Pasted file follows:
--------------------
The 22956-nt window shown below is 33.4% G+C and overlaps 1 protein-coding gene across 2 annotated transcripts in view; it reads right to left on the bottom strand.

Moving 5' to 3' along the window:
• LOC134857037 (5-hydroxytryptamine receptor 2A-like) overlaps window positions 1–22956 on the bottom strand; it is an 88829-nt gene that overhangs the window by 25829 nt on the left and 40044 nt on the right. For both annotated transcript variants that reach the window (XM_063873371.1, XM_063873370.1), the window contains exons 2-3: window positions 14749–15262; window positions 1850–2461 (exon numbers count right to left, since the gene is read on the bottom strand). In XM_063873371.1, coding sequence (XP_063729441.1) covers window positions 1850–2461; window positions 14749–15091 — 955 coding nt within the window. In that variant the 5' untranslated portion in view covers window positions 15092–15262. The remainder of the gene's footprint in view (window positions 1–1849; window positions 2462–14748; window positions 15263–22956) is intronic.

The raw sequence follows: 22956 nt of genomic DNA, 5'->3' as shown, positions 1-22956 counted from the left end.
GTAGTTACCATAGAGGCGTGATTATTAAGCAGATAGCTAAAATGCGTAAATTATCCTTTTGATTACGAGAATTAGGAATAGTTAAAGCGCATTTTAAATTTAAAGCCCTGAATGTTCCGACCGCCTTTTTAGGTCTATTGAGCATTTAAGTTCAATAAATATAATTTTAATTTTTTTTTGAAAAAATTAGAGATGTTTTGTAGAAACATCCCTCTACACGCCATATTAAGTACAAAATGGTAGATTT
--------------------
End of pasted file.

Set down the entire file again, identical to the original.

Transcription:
The 22956-nt window shown below is 33.4% G+C and overlaps 1 protein-coding gene across 2 annotated transcripts in view; it reads right to left on the bottom strand.

Moving 5' to 3' along the window:
• LOC134857037 (5-hydroxytryptamine receptor 2A-like) overlaps window positions 1–22956 on the bottom strand; it is an 88829-nt gene that overhangs the window by 25829 nt on the left and 40044 nt on the right. For both annotated transcript variants that reach the window (XM_063873371.1, XM_063873370.1), the window contains exons 2-3: window positions 14749–15262; window positions 1850–2461 (exon numbers count right to left, since the gene is read on the bottom strand). In XM_063873371.1, coding sequence (XP_063729441.1) covers window positions 1850–2461; window positions 14749–15091 — 955 coding nt within the window. In that variant the 5' untranslated portion in view covers window positions 15092–15262. The remainder of the gene's footprint in view (window positions 1–1849; window positions 2462–14748; window positions 15263–22956) is intronic.

The raw sequence follows: 22956 nt of genomic DNA, 5'->3' as shown, positions 1-22956 counted from the left end.
GTAGTTACCATAGAGGCGTGATTATTAAGCAGATAGCTAAAATGCGTAAATTATCCTTTTGATTACGAGAATTAGGAATAGTTAAAGCGCATTTTAAATTTAAAGCCCTGAATGTTCCGACCGCCTTTTTAGGTCTATTGAGCATTTAAGTTCAATAAATATAATTTTAATTTTTTTTTGAAAAAATTAGAGATGTTTTGTAGAAACATCCCTCTACACGCCATATTAAGTACAAAATGGTAGATTT